#StudyAbroadBecause it will help you to meet an open doorway with an open mind

Dr. Jessie Voigts's picture


Amy E. Robertson is a Seattle native who has visited more than 60 countries and lived in six. Her favorite travel experiences always include connecting with the local culture and people. Her professional experience includes traveling the globe to conduct surveys on the cost of living, raising funds for international refugees, and writing about travel and food for guidebooks and magazines. She is fluent in Spanish and Italian, and is currently studying Arabic. You can follow her adventures in Beirut on her blog, www.gardeniasinbeirut.wordpress.com, and she tweets about travel and writing and life in general under the handle @traveler0603


Amy Robertson - #StudyAbroadBecause it will help you to meet an open doorway with an open mind


What motivated your decision to go abroad? How/why did you choose where to go?

I’d wanted to travel for as long as I could remember, and in high school I was very keen to study abroad. My parents convinced me to wait until college so that I would be able to be more independent while abroad. I was studying Spanish, so the choice was between Spain and Latin America, and I decided on Spain so that I might have the chance to travel in Europe.


What was your experience like? What is your favorite memory? What were some challenges you observed?

I had a fantastic time. I was placed in a homestay with a family of six, plus two other American students. I attended classes at the Instituto Internacional, which is home to the study abroad program for a handful of American universities. My classes ranged from one on Women in Spanish History to an internship with the Mexican Embassy. I think that the fact that I stayed for a school year rather than just one semester really helped me to immerse myself in the language and culture.

The siblings of my host family ranged in age from 12 to 22, and I became good friends with the son my age. I had the opportunity to spend a lot of my free time with him and his Spanish friends rather than always sticking with the Americans with whom I was studying. The everyday good times with my host family – from having a coffee in the morning with the host mother Lidia, to experiencing Madrid’s nonstop nightlife with my host brother José Luis – make up my favorite memories. In school, my favorite class was on the art of the Prado Museum, and seeing in person the artwork of Spanish greats from Picasso to Goya, El Greco to Velázquez, was another highlight.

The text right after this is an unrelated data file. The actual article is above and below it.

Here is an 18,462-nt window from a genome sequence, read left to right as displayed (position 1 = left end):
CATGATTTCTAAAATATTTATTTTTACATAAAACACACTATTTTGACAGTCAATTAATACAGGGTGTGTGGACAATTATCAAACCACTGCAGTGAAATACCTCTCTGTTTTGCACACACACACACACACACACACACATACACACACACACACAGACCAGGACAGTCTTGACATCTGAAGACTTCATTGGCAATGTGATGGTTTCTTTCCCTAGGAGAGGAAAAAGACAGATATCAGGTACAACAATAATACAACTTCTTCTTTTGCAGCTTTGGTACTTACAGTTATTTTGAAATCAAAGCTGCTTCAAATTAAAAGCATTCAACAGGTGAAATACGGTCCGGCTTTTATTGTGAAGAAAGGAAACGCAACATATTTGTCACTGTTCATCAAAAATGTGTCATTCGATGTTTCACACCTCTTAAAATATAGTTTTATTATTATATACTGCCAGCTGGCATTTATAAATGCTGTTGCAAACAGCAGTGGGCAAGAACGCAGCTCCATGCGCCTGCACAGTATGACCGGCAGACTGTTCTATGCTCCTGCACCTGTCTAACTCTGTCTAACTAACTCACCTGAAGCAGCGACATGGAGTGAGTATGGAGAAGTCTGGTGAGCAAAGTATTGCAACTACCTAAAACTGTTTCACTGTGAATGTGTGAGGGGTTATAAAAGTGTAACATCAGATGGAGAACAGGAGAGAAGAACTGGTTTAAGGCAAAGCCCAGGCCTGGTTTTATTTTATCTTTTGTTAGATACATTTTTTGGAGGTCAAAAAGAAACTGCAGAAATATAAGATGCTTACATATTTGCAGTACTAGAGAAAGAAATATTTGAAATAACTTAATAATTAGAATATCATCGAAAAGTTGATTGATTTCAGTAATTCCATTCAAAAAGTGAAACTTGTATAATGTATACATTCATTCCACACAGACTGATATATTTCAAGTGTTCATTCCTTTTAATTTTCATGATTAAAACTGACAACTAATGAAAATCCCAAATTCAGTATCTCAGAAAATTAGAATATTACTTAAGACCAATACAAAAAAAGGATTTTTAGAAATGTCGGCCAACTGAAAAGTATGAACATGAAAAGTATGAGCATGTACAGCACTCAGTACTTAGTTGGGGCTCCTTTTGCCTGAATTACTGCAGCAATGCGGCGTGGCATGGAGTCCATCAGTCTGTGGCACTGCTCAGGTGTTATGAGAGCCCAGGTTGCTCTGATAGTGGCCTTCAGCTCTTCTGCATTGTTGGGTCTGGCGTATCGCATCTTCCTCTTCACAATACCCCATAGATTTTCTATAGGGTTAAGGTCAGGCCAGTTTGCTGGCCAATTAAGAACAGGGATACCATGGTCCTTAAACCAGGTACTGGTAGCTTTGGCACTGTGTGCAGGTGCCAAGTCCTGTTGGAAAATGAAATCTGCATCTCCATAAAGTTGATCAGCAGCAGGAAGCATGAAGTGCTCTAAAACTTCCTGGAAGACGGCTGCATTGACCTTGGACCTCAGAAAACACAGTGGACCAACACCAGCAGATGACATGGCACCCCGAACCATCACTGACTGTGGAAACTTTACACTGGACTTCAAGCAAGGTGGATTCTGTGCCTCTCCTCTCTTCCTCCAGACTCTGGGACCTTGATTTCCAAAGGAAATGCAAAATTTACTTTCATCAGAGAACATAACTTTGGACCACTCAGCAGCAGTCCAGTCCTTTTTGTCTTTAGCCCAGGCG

Since I’m from Seattle and studied at Boston University, I was already used to seeing my parents just at winter and summer breaks. A much bigger challenge was the disconnect from my friends back in Boston during that school year. This was back before email and Skype, so we were rarely in contact. However, when I got back to Boston the following September, I found that everything picked up just where it had left off with my friends.


What skills did you develop from your experience? Do you feel changed from your experience abroad? 

First and foremost, I developed fluency in Spanish, and I am a huge believer in the value of foreign languages. Becoming fluent in Spanish meant that I was able to plug into the culture and local community in Spain, and later on in Ecuador and Honduras when I lived in those countries. 

It also opened doors to job opportunities: my very first job out of college was with a clothing factory in Boston, where I served as a liaison between the office administration and the Spanish-speaking factory workers. Soon thereafter I found a job with a consulting firm that calculates cost of living differentials for international companies, and my language skills were key, as I spent roughly half the year traveling overseas to conduct surveys, much of that time traveling in Latin America.